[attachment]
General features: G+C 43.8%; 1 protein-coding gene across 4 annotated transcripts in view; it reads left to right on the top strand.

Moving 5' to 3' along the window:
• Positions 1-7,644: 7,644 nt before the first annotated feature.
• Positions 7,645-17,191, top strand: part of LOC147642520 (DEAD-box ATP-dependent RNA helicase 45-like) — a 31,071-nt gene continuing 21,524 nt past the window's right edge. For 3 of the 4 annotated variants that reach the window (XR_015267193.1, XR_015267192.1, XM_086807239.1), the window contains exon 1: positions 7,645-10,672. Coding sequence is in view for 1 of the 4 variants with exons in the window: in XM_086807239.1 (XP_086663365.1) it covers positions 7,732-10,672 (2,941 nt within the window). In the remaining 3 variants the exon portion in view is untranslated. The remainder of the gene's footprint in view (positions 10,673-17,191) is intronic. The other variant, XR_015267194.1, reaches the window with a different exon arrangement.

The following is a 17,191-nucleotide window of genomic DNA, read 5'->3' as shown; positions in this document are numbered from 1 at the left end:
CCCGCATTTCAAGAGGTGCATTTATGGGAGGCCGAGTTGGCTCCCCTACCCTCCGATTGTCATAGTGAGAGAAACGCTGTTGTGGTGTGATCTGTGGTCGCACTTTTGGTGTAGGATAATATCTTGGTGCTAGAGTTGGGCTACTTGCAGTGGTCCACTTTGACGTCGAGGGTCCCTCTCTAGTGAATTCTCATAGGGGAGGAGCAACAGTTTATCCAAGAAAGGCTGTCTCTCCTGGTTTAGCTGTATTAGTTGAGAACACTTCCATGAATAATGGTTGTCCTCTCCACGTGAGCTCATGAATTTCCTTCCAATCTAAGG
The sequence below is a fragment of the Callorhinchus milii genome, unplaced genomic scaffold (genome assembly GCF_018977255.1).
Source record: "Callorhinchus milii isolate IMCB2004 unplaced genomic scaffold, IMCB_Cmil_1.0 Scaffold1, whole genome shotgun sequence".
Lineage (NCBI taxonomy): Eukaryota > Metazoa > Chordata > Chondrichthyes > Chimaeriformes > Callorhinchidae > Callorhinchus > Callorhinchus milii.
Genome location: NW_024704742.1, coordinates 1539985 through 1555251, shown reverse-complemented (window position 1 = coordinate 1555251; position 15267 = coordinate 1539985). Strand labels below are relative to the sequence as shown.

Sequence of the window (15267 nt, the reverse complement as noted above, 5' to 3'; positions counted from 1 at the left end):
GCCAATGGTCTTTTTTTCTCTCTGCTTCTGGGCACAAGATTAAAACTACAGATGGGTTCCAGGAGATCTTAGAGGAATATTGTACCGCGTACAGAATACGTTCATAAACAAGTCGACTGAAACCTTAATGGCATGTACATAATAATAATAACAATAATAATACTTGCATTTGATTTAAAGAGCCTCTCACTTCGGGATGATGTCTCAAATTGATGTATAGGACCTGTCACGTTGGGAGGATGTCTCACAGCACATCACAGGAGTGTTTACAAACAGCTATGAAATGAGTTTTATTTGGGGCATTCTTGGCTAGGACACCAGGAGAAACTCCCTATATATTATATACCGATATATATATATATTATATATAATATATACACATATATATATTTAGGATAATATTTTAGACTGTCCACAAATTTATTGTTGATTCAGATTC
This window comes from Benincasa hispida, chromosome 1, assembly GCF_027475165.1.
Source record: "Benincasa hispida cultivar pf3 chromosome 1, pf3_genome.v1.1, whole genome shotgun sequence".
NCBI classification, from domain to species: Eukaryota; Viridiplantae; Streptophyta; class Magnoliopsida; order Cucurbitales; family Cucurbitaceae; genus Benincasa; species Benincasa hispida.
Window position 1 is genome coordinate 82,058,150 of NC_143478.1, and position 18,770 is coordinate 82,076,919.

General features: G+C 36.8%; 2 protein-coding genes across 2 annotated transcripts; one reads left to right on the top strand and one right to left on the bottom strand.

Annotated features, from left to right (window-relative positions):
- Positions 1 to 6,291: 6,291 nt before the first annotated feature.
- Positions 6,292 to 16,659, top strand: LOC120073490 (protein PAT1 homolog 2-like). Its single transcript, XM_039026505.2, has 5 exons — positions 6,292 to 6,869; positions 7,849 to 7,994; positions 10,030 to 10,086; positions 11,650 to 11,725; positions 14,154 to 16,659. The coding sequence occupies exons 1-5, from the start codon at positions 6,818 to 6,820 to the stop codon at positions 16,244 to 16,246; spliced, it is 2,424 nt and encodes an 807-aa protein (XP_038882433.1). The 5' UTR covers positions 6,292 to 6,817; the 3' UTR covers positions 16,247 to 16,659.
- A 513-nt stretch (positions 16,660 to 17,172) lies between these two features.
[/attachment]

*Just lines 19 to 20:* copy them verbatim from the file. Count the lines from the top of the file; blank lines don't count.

- Positions 1 to 6,291: 6,291 nt before the first annotated feature.
- Positions 6,292 to 16,659, top strand: LOC120073490 (protein PAT1 homolog 2-like). Its single transcript, XM_039026505.2, has 5 exons — positions 6,292 to 6,869; positions 7,849 to 7,994; positions 10,030 to 10,086; positions 11,650 to 11,725; positions 14,154 to 16,659. The coding sequence occupies exons 1-5, from the start codon at positions 6,818 to 6,820 to the stop codon at positions 16,244 to 16,246; spliced, it is 2,424 nt and encodes an 807-aa protein (XP_038882433.1). The 5' UTR covers positions 6,292 to 6,817; the 3' UTR covers positions 16,247 to 16,659.